Varargs (Variable length arguments) in java -


Variable length arguments allows us to define methods that can have variable number of arguments and such methods are called varargs methods. This feature has been added in java in jdk1.5.

Syntex -  data_type... variable_name
Here data_type can be any valid java data type and it is followed by 3 periods (.) and after that there will be name for varargs. For example -
public void demo(int... x)
{
  //method body
}
The argument passed in the method is variable length argument and it tells the compiler that this method can be called by using 0 or more arguments of integer type.
Here x is implicitly declared as an array of int data type. So we can iterate it just like an array and can also use arrays length property. But it is more flexible then array as it can take any number of arguments, we can even pass zero number of arguments.

Example -

class Test
{
    int s = 0;
    public void demo(int... x)
    {
        System.out.println("Number of arguments - "+x.length);
        System.out.print("Arguments are - ");
        for(int t:x)
        {
            System.out.print(t+"  ");
        }
        System.out.println();
    }
}
public class Call {

    public static void main(String[] args) {

        Test t1  = new Test();
        t1.demo(1,2,3,4,5);
        t1.demo(1,2);
        t1.demo();    
    }
       
} 

        

Output -

Number of arguments - 5
Arguments are - 1  2  3  4  5  
Number of arguments - 2
Arguments are - 1  2  
Number of arguments - 0
Arguments are ?

        
If a method has more than one argument then variable length argument should be at the end of right hand side of all the arguments declared (i.e. it should be last argument in method).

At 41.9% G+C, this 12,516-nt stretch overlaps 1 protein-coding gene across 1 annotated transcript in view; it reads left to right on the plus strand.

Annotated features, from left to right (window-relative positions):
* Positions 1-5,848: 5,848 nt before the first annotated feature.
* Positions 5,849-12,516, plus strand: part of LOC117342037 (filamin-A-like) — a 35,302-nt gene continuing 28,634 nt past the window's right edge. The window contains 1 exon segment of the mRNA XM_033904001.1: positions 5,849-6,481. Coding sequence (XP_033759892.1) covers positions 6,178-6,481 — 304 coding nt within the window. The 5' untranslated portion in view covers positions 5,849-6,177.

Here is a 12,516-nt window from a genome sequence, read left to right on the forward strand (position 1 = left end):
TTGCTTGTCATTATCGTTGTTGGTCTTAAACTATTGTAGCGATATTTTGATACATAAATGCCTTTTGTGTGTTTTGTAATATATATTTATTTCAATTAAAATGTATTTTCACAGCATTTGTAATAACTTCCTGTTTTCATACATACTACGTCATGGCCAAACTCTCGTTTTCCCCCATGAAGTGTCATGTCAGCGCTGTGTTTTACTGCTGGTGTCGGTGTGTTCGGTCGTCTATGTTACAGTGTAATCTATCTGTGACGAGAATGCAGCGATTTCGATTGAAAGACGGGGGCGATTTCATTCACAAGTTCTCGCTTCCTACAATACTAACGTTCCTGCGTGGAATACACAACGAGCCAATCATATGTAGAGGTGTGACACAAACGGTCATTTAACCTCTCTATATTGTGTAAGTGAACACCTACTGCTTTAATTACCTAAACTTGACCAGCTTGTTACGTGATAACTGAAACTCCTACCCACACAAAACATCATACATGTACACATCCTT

Also remember that we cannot have more than one varargs in any method declaration. Below examples shows the use of varargs with multiple arguments -
public void demo(int a, int b, int... c)
{
 // method body
}

     
In this declaration, the first two arguments used to call the methods will belong to first two parameters and remaining arguments will belongs to varargs c.
public void demo(int... a, int b, int c)
{
  // method body
}

 
The above syntax is incorrect, because varargs should be the last parameter.
public void demo(int a, int b, int... c, float... d)
{
  // method body
}

The above syntax is also incorrect because we cannot have more than one varargs in method declaration.

Example -

class Test
{
    int s = 0;
    public void demo(String s, int... x) // varargs should be at the end
    {
        
        System.out.println("String - "+s);
        System.out.println("Number of arguments - "+x.length);
        System.out.print("Arguments are - ");
        for(int t:x)
        {
            System.out.print(t+"  ");
        }
        System.out.println();
    }
}
public class Call {

    public static void main(String[] args) {

        Test t1  = new Test();
        t1.demo("Hello", 1,2,3,4,5);
        t1.demo("Hi",1,2);
        t1.demo("Bye");    
    }
       
}

Output -

String - Hello
Number of arguments - 5
Arguments are - 1  2  3  4  5  
String - Hi
Number of arguments - 2
Arguments are - 1  2  
String - Bye
Number of arguments - 0
Arguments are ?

Overloading Varargs Methods -

You can overload a method that take varargs as follows -
class Test
{
 public int sum(int... a)
 {
     int s =0;
     for(int val:a)
     {
         s=s+val;
     }
     return s;
 }
 public double sum(double... a)
 {
     double s =0;
     for(double val:a)
     {
         s=s+val;
     }
     return s;
 }
 
}
public class Call {

    public static void main(String[] args) {

        Test t1  = new Test();
        System.out.println("Sum of Integers :" + t1.sum(10,20,30,40));
        System.out.println("Sum of Doubles :" + t1.sum(10.5,20.23,30.45,40.67));
             
    }
       
}

Output -

Sum of Integers :100
Sum of Doubles :101.85

Varargs And Ambiguity -

While overloading varargs methods some unexpected errors may occur. For example in the above program if we call the sum function without any arguments i.e. t1.sum();
In this case call to both the overloaded method is valid because any of them can run without any parameters. So compiler will be confused which method to call, So such conditions may lead to error.
Another case of ambiguity may be as follows -
public int sum(int x, int...a)
{
  // method body
}

public int sum(int... a)
{
  // method body
}

        
Here we have two overloaded methods, now suppose we call the sum method by passing only one integer parameter i.e. sum(10). In this case also call to both the methods is equally valid and this leads to ambiguity.